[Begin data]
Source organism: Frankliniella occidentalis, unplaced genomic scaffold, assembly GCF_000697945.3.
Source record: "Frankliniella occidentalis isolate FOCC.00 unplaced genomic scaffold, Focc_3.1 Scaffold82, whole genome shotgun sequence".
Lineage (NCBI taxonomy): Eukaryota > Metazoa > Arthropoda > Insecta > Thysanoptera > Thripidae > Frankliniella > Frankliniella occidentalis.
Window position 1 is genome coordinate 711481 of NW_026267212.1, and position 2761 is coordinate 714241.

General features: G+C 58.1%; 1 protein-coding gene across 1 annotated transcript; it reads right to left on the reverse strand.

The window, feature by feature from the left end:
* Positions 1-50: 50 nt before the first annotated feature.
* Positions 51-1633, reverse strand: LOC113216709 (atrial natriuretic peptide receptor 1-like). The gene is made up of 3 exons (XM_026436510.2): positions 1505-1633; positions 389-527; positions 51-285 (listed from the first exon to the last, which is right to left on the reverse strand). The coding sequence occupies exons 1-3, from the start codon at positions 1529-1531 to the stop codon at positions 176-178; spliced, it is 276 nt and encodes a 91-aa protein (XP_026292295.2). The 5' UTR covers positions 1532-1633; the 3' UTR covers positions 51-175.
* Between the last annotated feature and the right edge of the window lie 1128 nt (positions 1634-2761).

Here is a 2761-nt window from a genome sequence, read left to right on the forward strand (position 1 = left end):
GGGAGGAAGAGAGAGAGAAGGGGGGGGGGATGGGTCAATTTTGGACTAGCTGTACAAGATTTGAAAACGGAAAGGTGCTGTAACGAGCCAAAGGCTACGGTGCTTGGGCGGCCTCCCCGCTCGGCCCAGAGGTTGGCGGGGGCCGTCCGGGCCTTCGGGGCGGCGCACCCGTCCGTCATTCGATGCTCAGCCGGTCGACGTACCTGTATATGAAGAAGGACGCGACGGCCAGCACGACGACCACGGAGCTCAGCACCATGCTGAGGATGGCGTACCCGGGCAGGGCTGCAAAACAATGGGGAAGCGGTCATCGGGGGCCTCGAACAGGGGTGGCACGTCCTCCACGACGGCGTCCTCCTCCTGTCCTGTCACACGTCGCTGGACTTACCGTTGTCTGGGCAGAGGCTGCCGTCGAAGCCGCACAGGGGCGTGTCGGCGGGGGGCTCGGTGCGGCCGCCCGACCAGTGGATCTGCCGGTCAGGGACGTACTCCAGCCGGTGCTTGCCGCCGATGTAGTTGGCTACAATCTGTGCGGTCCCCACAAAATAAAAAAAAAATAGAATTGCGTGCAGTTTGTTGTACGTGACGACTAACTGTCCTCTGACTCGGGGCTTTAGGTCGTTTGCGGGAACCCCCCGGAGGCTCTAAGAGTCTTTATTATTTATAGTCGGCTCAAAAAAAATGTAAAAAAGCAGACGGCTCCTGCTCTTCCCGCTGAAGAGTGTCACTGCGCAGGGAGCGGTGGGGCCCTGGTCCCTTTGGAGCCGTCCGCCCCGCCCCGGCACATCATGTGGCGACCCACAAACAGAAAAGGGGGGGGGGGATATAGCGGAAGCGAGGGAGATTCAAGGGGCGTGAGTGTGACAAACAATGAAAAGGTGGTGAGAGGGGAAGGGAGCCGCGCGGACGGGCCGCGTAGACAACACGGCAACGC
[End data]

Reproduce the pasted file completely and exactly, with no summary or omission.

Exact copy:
Source organism: Frankliniella occidentalis, unplaced genomic scaffold, assembly GCF_000697945.3.
Source record: "Frankliniella occidentalis isolate FOCC.00 unplaced genomic scaffold, Focc_3.1 Scaffold82, whole genome shotgun sequence".
Lineage (NCBI taxonomy): Eukaryota > Metazoa > Arthropoda > Insecta > Thysanoptera > Thripidae > Frankliniella > Frankliniella occidentalis.
Window position 1 is genome coordinate 711481 of NW_026267212.1, and position 2761 is coordinate 714241.

General features: G+C 58.1%; 1 protein-coding gene across 1 annotated transcript; it reads right to left on the reverse strand.

The window, feature by feature from the left end:
* Positions 1-50: 50 nt before the first annotated feature.
* Positions 51-1633, reverse strand: LOC113216709 (atrial natriuretic peptide receptor 1-like). The gene is made up of 3 exons (XM_026436510.2): positions 1505-1633; positions 389-527; positions 51-285 (listed from the first exon to the last, which is right to left on the reverse strand). The coding sequence occupies exons 1-3, from the start codon at positions 1529-1531 to the stop codon at positions 176-178; spliced, it is 276 nt and encodes a 91-aa protein (XP_026292295.2). The 5' UTR covers positions 1532-1633; the 3' UTR covers positions 51-175.
* Between the last annotated feature and the right edge of the window lie 1128 nt (positions 1634-2761).

Here is a 2761-nt window from a genome sequence, read left to right on the forward strand (position 1 = left end):
GGGAGGAAGAGAGAGAGAAGGGGGGGGGGATGGGTCAATTTTGGACTAGCTGTACAAGATTTGAAAACGGAAAGGTGCTGTAACGAGCCAAAGGCTACGGTGCTTGGGCGGCCTCCCCGCTCGGCCCAGAGGTTGGCGGGGGCCGTCCGGGCCTTCGGGGCGGCGCACCCGTCCGTCATTCGATGCTCAGCCGGTCGACGTACCTGTATATGAAGAAGGACGCGACGGCCAGCACGACGACCACGGAGCTCAGCACCATGCTGAGGATGGCGTACCCGGGCAGGGCTGCAAAACAATGGGGAAGCGGTCATCGGGGGCCTCGAACAGGGGTGGCACGTCCTCCACGACGGCGTCCTCCTCCTGTCCTGTCACACGTCGCTGGACTTACCGTTGTCTGGGCAGAGGCTGCCGTCGAAGCCGCACAGGGGCGTGTCGGCGGGGGGCTCGGTGCGGCCGCCCGACCAGTGGATCTGCCGGTCAGGGACGTACTCCAGCCGGTGCTTGCCGCCGATGTAGTTGGCTACAATCTGTGCGGTCCCCACAAAATAAAAAAAAAATAGAATTGCGTGCAGTTTGTTGTACGTGACGACTAACTGTCCTCTGACTCGGGGCTTTAGGTCGTTTGCGGGAACCCCCCGGAGGCTCTAAGAGTCTTTATTATTTATAGTCGGCTCAAAAAAAATGTAAAAAAGCAGACGGCTCCTGCTCTTCCCGCTGAAGAGTGTCACTGCGCAGGGAGCGGTGGGGCCCTGGTCCCTTTGGAGCCGTCCGCCCCGCCCCGGCACATCATGTGGCGACCCACAAACAGAAAAGGGGGGGGGGGATATAGCGGAAGCGAGGGAGATTCAAGGGGCGTGAGTGTGACAAACAATGAAAAGGTGGTGAGAGGGGAAGGGAGCCGCGCGGACGGGCCGCGTAGACAACACGGCAACGC